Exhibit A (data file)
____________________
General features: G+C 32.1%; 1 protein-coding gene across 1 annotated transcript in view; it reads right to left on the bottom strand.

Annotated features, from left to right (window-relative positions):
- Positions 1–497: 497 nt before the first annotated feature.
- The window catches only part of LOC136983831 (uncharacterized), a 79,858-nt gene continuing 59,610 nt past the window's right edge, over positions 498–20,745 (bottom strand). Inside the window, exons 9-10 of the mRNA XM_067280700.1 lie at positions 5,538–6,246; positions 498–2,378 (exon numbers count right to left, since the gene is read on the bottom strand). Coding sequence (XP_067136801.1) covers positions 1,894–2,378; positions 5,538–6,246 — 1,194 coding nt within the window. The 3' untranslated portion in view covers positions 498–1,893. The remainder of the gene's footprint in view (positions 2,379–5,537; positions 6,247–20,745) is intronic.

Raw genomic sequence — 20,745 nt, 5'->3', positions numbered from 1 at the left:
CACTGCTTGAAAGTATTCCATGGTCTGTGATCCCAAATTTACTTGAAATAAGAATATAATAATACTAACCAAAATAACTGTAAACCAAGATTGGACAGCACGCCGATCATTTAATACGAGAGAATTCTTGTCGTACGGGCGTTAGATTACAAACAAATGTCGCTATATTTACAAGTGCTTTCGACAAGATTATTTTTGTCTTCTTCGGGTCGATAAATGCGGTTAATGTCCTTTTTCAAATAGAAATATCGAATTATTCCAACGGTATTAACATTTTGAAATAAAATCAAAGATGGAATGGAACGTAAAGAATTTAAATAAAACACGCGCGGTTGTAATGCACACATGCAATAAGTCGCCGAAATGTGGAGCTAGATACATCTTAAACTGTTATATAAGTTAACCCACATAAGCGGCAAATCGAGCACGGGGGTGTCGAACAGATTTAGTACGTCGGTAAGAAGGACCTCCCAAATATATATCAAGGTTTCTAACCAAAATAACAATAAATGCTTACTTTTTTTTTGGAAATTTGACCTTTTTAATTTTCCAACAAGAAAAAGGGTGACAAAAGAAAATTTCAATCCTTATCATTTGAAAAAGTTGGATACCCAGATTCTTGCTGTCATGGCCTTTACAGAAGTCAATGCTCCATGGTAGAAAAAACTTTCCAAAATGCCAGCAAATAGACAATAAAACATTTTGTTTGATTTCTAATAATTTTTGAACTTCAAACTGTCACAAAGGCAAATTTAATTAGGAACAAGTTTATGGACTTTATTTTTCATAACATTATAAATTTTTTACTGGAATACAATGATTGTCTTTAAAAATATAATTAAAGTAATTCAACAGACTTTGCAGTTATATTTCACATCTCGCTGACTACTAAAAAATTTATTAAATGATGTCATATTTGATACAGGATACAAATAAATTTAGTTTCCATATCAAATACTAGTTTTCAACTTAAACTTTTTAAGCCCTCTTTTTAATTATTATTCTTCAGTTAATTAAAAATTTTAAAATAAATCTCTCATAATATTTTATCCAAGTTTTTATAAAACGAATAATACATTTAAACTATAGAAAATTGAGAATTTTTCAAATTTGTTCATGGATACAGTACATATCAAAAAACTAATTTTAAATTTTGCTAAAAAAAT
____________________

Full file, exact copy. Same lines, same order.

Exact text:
General features: G+C 32.1%; 1 protein-coding gene across 1 annotated transcript in view; it reads right to left on the bottom strand.

Annotated features, from left to right (window-relative positions):
- Positions 1–497: 497 nt before the first annotated feature.
- The window catches only part of LOC136983831 (uncharacterized), a 79,858-nt gene continuing 59,610 nt past the window's right edge, over positions 498–20,745 (bottom strand). Inside the window, exons 9-10 of the mRNA XM_067280700.1 lie at positions 5,538–6,246; positions 498–2,378 (exon numbers count right to left, since the gene is read on the bottom strand). Coding sequence (XP_067136801.1) covers positions 1,894–2,378; positions 5,538–6,246 — 1,194 coding nt within the window. The 3' untranslated portion in view covers positions 498–1,893. The remainder of the gene's footprint in view (positions 2,379–5,537; positions 6,247–20,745) is intronic.

Raw genomic sequence — 20,745 nt, 5'->3', positions numbered from 1 at the left:
CACTGCTTGAAAGTATTCCATGGTCTGTGATCCCAAATTTACTTGAAATAAGAATATAATAATACTAACCAAAATAACTGTAAACCAAGATTGGACAGCACGCCGATCATTTAATACGAGAGAATTCTTGTCGTACGGGCGTTAGATTACAAACAAATGTCGCTATATTTACAAGTGCTTTCGACAAGATTATTTTTGTCTTCTTCGGGTCGATAAATGCGGTTAATGTCCTTTTTCAAATAGAAATATCGAATTATTCCAACGGTATTAACATTTTGAAATAAAATCAAAGATGGAATGGAACGTAAAGAATTTAAATAAAACACGCGCGGTTGTAATGCACACATGCAATAAGTCGCCGAAATGTGGAGCTAGATACATCTTAAACTGTTATATAAGTTAACCCACATAAGCGGCAAATCGAGCACGGGGGTGTCGAACAGATTTAGTACGTCGGTAAGAAGGACCTCCCAAATATATATCAAGGTTTCTAACCAAAATAACAATAAATGCTTACTTTTTTTTTGGAAATTTGACCTTTTTAATTTTCCAACAAGAAAAAGGGTGACAAAAGAAAATTTCAATCCTTATCATTTGAAAAAGTTGGATACCCAGATTCTTGCTGTCATGGCCTTTACAGAAGTCAATGCTCCATGGTAGAAAAAACTTTCCAAAATGCCAGCAAATAGACAATAAAACATTTTGTTTGATTTCTAATAATTTTTGAACTTCAAACTGTCACAAAGGCAAATTTAATTAGGAACAAGTTTATGGACTTTATTTTTCATAACATTATAAATTTTTTACTGGAATACAATGATTGTCTTTAAAAATATAATTAAAGTAATTCAACAGACTTTGCAGTTATATTTCACATCTCGCTGACTACTAAAAAATTTATTAAATGATGTCATATTTGATACAGGATACAAATAAATTTAGTTTCCATATCAAATACTAGTTTTCAACTTAAACTTTTTAAGCCCTCTTTTTAATTATTATTCTTCAGTTAATTAAAAATTTTAAAATAAATCTCTCATAATATTTTATCCAAGTTTTTATAAAACGAATAATACATTTAAACTATAGAAAATTGAGAATTTTTCAAATTTGTTCATGGATACAGTACATATCAAAAAACTAATTTTAAATTTTGCTAAAAAAAT